Date: November 07, 2011
Author: Adam Lucius

Tiger row upsets Norman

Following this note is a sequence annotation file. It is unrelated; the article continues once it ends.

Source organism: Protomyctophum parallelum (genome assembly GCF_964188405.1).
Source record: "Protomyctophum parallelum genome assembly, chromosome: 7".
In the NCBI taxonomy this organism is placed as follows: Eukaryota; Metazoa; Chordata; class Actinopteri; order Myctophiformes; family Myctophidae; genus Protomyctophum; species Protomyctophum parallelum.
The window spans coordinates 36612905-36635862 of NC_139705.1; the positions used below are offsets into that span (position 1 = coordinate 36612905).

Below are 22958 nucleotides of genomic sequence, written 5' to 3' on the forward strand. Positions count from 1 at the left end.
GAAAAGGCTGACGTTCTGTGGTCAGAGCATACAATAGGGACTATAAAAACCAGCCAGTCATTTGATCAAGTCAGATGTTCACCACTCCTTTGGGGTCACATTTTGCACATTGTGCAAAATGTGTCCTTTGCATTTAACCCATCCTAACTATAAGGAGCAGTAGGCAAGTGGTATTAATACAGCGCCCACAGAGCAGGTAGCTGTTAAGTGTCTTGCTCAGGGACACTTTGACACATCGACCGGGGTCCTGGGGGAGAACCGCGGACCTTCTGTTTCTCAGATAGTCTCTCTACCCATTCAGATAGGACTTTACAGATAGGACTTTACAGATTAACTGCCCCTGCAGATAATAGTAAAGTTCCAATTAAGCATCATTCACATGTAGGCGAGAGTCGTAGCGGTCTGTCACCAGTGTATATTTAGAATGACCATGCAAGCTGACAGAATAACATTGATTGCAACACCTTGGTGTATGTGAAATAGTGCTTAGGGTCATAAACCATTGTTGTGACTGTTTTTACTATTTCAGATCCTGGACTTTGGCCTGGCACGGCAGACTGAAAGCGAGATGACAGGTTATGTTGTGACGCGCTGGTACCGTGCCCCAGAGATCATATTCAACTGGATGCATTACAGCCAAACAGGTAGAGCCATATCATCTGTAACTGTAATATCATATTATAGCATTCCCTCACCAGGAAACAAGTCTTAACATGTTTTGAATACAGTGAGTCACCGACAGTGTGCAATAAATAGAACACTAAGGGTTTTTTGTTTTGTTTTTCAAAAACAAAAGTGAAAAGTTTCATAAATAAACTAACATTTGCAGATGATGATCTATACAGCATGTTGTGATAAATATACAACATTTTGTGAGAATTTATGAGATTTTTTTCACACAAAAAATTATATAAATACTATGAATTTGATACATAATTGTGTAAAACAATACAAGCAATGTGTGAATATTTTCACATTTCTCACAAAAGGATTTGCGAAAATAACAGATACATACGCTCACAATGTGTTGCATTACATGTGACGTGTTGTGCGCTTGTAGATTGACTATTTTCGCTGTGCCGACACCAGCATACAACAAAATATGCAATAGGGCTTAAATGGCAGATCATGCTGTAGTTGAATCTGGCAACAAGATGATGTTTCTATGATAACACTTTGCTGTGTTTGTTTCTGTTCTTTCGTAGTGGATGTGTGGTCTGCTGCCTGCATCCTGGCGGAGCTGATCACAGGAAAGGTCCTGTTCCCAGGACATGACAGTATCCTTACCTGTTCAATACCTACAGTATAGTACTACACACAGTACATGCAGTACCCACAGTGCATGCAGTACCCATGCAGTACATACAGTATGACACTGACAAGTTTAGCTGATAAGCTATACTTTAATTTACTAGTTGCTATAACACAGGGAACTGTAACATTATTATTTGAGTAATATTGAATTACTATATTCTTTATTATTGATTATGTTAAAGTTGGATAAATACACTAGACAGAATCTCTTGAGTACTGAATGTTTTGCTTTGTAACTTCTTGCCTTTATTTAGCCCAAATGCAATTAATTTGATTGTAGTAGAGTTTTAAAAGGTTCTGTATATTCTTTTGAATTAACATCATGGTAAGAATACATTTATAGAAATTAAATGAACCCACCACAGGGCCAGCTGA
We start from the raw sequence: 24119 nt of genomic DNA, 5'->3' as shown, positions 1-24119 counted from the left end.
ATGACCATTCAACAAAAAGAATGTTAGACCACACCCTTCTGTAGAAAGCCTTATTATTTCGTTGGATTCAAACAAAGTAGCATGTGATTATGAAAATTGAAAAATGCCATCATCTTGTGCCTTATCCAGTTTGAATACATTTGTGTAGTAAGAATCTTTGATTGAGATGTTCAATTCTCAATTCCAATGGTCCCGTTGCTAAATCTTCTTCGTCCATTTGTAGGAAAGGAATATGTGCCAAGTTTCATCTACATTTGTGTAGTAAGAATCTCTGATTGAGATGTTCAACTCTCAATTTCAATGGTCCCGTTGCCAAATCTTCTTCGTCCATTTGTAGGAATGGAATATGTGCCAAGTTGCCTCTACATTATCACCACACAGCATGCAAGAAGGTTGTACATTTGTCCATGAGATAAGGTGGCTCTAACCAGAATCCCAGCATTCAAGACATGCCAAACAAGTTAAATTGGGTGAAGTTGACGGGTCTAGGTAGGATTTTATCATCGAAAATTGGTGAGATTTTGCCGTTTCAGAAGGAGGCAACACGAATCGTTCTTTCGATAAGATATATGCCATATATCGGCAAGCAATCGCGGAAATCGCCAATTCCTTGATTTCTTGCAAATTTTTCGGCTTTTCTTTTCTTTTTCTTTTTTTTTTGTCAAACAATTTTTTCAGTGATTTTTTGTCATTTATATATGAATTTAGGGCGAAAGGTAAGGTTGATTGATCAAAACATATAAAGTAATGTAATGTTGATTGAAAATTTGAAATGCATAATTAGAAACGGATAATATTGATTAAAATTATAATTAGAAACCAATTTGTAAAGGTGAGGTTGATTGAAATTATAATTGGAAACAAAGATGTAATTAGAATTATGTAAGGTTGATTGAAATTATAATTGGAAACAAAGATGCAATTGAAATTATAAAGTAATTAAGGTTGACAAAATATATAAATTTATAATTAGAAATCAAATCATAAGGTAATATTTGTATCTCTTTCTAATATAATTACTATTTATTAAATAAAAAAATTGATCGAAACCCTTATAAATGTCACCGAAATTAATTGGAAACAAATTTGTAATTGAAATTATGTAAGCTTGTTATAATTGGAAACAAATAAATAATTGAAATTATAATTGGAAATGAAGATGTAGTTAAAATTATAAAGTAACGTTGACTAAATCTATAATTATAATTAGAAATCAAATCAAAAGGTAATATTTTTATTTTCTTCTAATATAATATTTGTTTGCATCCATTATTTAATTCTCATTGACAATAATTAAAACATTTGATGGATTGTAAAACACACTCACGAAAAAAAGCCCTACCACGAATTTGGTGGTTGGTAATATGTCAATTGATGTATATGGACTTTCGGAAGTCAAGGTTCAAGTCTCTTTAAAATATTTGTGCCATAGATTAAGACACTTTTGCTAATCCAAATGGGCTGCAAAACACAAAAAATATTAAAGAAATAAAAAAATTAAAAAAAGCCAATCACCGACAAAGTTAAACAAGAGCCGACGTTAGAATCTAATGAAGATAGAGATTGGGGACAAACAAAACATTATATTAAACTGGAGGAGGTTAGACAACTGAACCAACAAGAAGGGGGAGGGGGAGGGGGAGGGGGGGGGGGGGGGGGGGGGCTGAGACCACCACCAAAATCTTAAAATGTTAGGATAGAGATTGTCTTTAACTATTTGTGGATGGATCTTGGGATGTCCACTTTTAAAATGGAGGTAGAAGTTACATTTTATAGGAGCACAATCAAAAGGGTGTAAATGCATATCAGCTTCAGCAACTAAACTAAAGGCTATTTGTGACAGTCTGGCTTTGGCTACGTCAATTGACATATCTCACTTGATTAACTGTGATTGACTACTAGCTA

Former world No.1 Greg Norman has labelled the bitter spat between Tiger Woods and his former caddie Steve Williams as &apossad for golf&apos, calling on the warring parties to declare a truce before it further damages the game. Williams, still enraged he was sacked by Woods in the fallout from the star&aposs sex scandals, reignited their largely one-way stoush by describing his former boss as a &aposblack arsehole&apos at a caddies&apos function in Shanghai. The Kiwi bagman has since apologised for his comments but the furore shows no sign of abating as the two former close friends prepare to cross paths during this week&aposs Australian Open at The Lakes. “I hope it gets resolved. Golf doesn&apost need it – golf needs Tiger back playing great golf like he used to,” Norman said on Monday. “It&aposs been sad for the game of golf.” Norman, who once employed Williams, defended the New Zealander amid accusations his comments were racially motivated. The two-time major winner believes Williams was ignorant and naive rather than malicious. “It was like any of us sitting around a bar with 10 or 15 of your mates,” Norman explained. “You might say a few things that you only say to your friends.” “Steve was under the belief that he was in a controlled environment but unfortunately that&aposs not the case in this world nowadays.” “Steve&aposs not a racist (but) his stupid comment became global news.” Norman doesn&apost believe Woods or Australian Adam Scott, for whom Williams now works, will be affected by the controversy. Nor does he think Scott should buckle to the mounting pressure and sack Williams. “As players we put up with a lot around the world,” Norman said. “These outside agencies, are they a distraction? They might be on Monday, Tuesday, Wednesday – I don&apost think they are a distraction on Thursday.” “We hear things you don&apost want to hear but when you walk on that first tee, your number one goal is to go out there and perform the best you possibly can.” “I think Tiger&aposs that way. He&aposs a consummate professional and a very strong-minded and dedicated golfer.” “I don&apost see him having problems with it at all and it won&apost affect Adam.” Australian Open officials will ensure Woods and Williams are kept away from each other by avoiding pairing the American with Scott. But they may come in contact the following week when Woods lines-up for the US against the International team at the Presidents Cup at Royal Melbourne. Norman, who is captain of the Internationals, said: “He&aposll (Woods) walk past Steve and who knows what happens.” “That moment will come and I&aposm sure he&aposs prepared himself in his mind just as much as Steve has prepared himself in his mind.” “If it plays out next week where Adam does play Tiger, I&aposm sure both Adam and Tiger will do their job and try to win the point for their respective captains and teams and shake hands at the end of the day.”